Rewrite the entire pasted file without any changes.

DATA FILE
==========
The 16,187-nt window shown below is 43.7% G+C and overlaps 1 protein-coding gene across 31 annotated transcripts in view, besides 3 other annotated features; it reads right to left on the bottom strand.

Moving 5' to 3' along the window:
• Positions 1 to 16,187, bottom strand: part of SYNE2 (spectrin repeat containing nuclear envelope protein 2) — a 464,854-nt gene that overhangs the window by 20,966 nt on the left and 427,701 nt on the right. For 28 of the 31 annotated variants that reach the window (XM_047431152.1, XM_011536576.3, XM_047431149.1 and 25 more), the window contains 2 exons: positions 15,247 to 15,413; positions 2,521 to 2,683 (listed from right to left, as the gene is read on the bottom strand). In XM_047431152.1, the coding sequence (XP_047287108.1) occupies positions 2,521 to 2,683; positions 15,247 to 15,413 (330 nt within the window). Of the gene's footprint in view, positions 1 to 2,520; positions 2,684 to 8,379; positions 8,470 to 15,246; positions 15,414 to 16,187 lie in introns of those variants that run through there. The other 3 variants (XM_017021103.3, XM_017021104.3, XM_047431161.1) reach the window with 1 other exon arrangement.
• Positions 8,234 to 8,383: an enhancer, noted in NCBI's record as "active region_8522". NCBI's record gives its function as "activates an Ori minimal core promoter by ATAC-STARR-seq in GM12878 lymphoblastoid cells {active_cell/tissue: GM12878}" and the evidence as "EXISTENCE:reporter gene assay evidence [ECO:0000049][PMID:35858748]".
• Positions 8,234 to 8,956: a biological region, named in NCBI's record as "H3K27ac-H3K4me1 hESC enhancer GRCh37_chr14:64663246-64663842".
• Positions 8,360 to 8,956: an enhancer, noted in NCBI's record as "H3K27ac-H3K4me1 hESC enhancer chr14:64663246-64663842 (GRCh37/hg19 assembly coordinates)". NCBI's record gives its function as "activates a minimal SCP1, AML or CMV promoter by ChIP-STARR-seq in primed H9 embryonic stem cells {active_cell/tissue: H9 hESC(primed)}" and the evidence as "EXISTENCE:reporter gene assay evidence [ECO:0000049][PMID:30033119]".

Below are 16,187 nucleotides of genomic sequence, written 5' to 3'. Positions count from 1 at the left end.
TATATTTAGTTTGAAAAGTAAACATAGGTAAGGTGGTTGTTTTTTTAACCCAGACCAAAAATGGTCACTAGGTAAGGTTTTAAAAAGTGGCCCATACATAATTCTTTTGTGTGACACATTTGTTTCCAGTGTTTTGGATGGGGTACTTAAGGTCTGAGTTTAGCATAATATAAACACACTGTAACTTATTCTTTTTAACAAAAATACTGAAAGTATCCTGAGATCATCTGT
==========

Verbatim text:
The 16,187-nt window shown below is 43.7% G+C and overlaps 1 protein-coding gene across 31 annotated transcripts in view, besides 3 other annotated features; it reads right to left on the bottom strand.

Moving 5' to 3' along the window:
• Positions 1 to 16,187, bottom strand: part of SYNE2 (spectrin repeat containing nuclear envelope protein 2) — a 464,854-nt gene that overhangs the window by 20,966 nt on the left and 427,701 nt on the right. For 28 of the 31 annotated variants that reach the window (XM_047431152.1, XM_011536576.3, XM_047431149.1 and 25 more), the window contains 2 exons: positions 15,247 to 15,413; positions 2,521 to 2,683 (listed from right to left, as the gene is read on the bottom strand). In XM_047431152.1, the coding sequence (XP_047287108.1) occupies positions 2,521 to 2,683; positions 15,247 to 15,413 (330 nt within the window). Of the gene's footprint in view, positions 1 to 2,520; positions 2,684 to 8,379; positions 8,470 to 15,246; positions 15,414 to 16,187 lie in introns of those variants that run through there. The other 3 variants (XM_017021103.3, XM_017021104.3, XM_047431161.1) reach the window with 1 other exon arrangement.
• Positions 8,234 to 8,383: an enhancer, noted in NCBI's record as "active region_8522". NCBI's record gives its function as "activates an Ori minimal core promoter by ATAC-STARR-seq in GM12878 lymphoblastoid cells {active_cell/tissue: GM12878}" and the evidence as "EXISTENCE:reporter gene assay evidence [ECO:0000049][PMID:35858748]".
• Positions 8,234 to 8,956: a biological region, named in NCBI's record as "H3K27ac-H3K4me1 hESC enhancer GRCh37_chr14:64663246-64663842".
• Positions 8,360 to 8,956: an enhancer, noted in NCBI's record as "H3K27ac-H3K4me1 hESC enhancer chr14:64663246-64663842 (GRCh37/hg19 assembly coordinates)". NCBI's record gives its function as "activates a minimal SCP1, AML or CMV promoter by ChIP-STARR-seq in primed H9 embryonic stem cells {active_cell/tissue: H9 hESC(primed)}" and the evidence as "EXISTENCE:reporter gene assay evidence [ECO:0000049][PMID:30033119]".

Below are 16,187 nucleotides of genomic sequence, written 5' to 3'. Positions count from 1 at the left end.
TATATTTAGTTTGAAAAGTAAACATAGGTAAGGTGGTTGTTTTTTTAACCCAGACCAAAAATGGTCACTAGGTAAGGTTTTAAAAAGTGGCCCATACATAATTCTTTTGTGTGACACATTTGTTTCCAGTGTTTTGGATGGGGTACTTAAGGTCTGAGTTTAGCATAATATAAACACACTGTAACTTATTCTTTTTAACAAAAATACTGAAAGTATCCTGAGATCATCTGT